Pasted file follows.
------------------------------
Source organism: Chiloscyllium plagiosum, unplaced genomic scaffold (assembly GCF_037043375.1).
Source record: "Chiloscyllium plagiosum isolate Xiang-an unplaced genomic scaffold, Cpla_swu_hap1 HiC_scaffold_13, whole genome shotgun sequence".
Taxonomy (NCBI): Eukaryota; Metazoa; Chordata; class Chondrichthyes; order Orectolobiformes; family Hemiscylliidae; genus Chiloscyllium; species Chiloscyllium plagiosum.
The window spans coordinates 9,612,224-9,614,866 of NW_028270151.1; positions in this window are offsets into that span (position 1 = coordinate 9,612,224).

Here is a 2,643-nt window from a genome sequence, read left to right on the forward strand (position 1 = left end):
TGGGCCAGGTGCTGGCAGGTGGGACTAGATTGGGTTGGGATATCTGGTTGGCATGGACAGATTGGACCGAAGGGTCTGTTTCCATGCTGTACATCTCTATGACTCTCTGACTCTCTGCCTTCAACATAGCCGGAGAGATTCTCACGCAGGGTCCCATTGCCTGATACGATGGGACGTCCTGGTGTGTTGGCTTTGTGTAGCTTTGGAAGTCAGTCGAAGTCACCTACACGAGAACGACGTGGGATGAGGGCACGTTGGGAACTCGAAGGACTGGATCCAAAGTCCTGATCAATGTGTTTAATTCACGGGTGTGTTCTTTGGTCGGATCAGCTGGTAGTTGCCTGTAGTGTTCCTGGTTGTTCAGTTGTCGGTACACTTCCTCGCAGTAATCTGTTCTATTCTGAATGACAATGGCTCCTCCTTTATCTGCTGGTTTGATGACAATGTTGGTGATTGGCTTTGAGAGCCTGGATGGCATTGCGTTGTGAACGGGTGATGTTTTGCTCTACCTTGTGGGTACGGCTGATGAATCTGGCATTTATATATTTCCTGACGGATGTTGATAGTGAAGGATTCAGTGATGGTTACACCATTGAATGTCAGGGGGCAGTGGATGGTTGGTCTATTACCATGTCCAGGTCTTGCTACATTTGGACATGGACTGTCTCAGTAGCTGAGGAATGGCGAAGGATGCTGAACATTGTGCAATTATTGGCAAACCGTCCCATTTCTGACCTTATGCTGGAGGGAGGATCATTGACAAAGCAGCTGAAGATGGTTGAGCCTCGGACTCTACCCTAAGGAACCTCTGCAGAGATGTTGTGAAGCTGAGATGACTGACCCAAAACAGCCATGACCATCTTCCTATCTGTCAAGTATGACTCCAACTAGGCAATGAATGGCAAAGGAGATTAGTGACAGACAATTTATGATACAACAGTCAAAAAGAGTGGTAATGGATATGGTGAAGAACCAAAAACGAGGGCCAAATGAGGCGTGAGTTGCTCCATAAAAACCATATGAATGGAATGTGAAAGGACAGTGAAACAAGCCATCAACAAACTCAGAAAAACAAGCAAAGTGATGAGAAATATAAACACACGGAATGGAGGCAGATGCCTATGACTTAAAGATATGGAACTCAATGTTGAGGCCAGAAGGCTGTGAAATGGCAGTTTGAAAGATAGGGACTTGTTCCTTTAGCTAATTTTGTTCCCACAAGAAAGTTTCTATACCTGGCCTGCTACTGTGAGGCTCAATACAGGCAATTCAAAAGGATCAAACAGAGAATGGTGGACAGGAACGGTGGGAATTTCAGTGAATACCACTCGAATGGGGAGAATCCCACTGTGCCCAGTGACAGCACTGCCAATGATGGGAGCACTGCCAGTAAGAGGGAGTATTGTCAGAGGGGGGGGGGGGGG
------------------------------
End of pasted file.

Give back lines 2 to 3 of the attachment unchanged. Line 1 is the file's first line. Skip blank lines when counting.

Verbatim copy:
Source record: "Chiloscyllium plagiosum isolate Xiang-an unplaced genomic scaffold, Cpla_swu_hap1 HiC_scaffold_13, whole genome shotgun sequence".
Taxonomy (NCBI): Eukaryota; Metazoa; Chordata; class Chondrichthyes; order Orectolobiformes; family Hemiscylliidae; genus Chiloscyllium; species Chiloscyllium plagiosum.